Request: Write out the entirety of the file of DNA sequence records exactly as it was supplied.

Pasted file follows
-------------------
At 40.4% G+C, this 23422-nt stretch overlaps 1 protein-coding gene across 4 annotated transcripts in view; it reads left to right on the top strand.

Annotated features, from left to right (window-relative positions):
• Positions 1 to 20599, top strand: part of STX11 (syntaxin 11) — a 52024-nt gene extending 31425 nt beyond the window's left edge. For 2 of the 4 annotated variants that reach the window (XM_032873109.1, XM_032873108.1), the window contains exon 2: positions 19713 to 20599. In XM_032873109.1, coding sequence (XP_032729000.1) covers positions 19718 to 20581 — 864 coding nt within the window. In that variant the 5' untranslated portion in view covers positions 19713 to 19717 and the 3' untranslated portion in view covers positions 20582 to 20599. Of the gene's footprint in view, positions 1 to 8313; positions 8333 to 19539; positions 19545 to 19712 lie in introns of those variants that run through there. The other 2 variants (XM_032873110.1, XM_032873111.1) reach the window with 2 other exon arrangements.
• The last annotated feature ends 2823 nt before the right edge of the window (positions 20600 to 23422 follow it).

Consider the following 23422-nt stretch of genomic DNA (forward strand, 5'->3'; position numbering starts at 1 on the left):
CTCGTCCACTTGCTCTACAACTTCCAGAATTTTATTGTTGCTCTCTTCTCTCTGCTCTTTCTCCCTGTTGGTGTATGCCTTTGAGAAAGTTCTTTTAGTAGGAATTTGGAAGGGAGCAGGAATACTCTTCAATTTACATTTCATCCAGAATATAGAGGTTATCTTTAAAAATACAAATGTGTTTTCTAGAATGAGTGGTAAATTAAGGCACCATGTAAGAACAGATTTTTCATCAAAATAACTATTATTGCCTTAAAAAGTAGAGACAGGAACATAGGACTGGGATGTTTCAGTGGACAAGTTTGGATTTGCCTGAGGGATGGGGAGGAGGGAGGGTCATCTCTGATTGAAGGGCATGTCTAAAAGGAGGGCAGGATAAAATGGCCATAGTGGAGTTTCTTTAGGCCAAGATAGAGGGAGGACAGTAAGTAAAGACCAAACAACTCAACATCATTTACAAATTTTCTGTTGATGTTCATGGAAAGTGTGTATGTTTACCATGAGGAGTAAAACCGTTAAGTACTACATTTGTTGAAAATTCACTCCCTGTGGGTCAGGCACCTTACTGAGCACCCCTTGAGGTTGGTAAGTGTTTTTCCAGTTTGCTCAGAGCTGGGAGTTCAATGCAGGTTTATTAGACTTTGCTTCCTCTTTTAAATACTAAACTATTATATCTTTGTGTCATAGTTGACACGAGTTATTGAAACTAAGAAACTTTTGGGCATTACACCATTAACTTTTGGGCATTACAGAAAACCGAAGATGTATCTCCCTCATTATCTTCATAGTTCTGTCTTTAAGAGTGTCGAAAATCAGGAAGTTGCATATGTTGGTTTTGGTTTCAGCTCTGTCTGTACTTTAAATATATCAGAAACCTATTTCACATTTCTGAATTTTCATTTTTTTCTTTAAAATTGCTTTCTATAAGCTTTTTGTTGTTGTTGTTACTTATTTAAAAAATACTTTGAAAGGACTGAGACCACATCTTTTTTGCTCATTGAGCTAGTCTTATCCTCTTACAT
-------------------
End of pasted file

At 40.4% G+C, this 23422-nt stretch overlaps 1 protein-coding gene across 4 annotated transcripts in view; it reads left to right on the top strand.

Annotated features, from left to right (window-relative positions):
• Positions 1 to 20599, top strand: part of STX11 (syntaxin 11) — a 52024-nt gene extending 31425 nt beyond the window's left edge. For 2 of the 4 annotated variants that reach the window (XM_032873109.1, XM_032873108.1), the window contains exon 2: positions 19713 to 20599. In XM_032873109.1, coding sequence (XP_032729000.1) covers positions 19718 to 20581 — 864 coding nt within the window. In that variant the 5' untranslated portion in view covers positions 19713 to 19717 and the 3' untranslated portion in view covers positions 20582 to 20599. Of the gene's footprint in view, positions 1 to 8313; positions 8333 to 19539; positions 19545 to 19712 lie in introns of those variants that run through there. The other 2 variants (XM_032873110.1, XM_032873111.1) reach the window with 2 other exon arrangements.
• The last annotated feature ends 2823 nt before the right edge of the window (positions 20600 to 23422 follow it).

Consider the following 23422-nt stretch of genomic DNA (forward strand, 5'->3'; position numbering starts at 1 on the left):
CTCGTCCACTTGCTCTACAACTTCCAGAATTTTATTGTTGCTCTCTTCTCTCTGCTCTTTCTCCCTGTTGGTGTATGCCTTTGAGAAAGTTCTTTTAGTAGGAATTTGGAAGGGAGCAGGAATACTCTTCAATTTACATTTCATCCAGAATATAGAGGTTATCTTTAAAAATACAAATGTGTTTTCTAGAATGAGTGGTAAATTAAGGCACCATGTAAGAACAGATTTTTCATCAAAATAACTATTATTGCCTTAAAAAGTAGAGACAGGAACATAGGACTGGGATGTTTCAGTGGACAAGTTTGGATTTGCCTGAGGGATGGGGAGGAGGGAGGGTCATCTCTGATTGAAGGGCATGTCTAAAAGGAGGGCAGGATAAAATGGCCATAGTGGAGTTTCTTTAGGCCAAGATAGAGGGAGGACAGTAAGTAAAGACCAAACAACTCAACATCATTTACAAATTTTCTGTTGATGTTCATGGAAAGTGTGTATGTTTACCATGAGGAGTAAAACCGTTAAGTACTACATTTGTTGAAAATTCACTCCCTGTGGGTCAGGCACCTTACTGAGCACCCCTTGAGGTTGGTAAGTGTTTTTCCAGTTTGCTCAGAGCTGGGAGTTCAATGCAGGTTTATTAGACTTTGCTTCCTCTTTTAAATACTAAACTATTATATCTTTGTGTCATAGTTGACACGAGTTATTGAAACTAAGAAACTTTTGGGCATTACACCATTAACTTTTGGGCATTACAGAAAACCGAAGATGTATCTCCCTCATTATCTTCATAGTTCTGTCTTTAAGAGTGTCGAAAATCAGGAAGTTGCATATGTTGGTTTTGGTTTCAGCTCTGTCTGTACTTTAAATATATCAGAAACCTATTTCACATTTCTGAATTTTCATTTTTTTCTTTAAAATTGCTTTCTATAAGCTTTTTGTTGTTGTTGTTACTTATTTAAAAAATACTTTGAAAGGACTGAGACCACATCTTTTTTGCTCATTGAGCTAGTCTTATCCTCTTACAT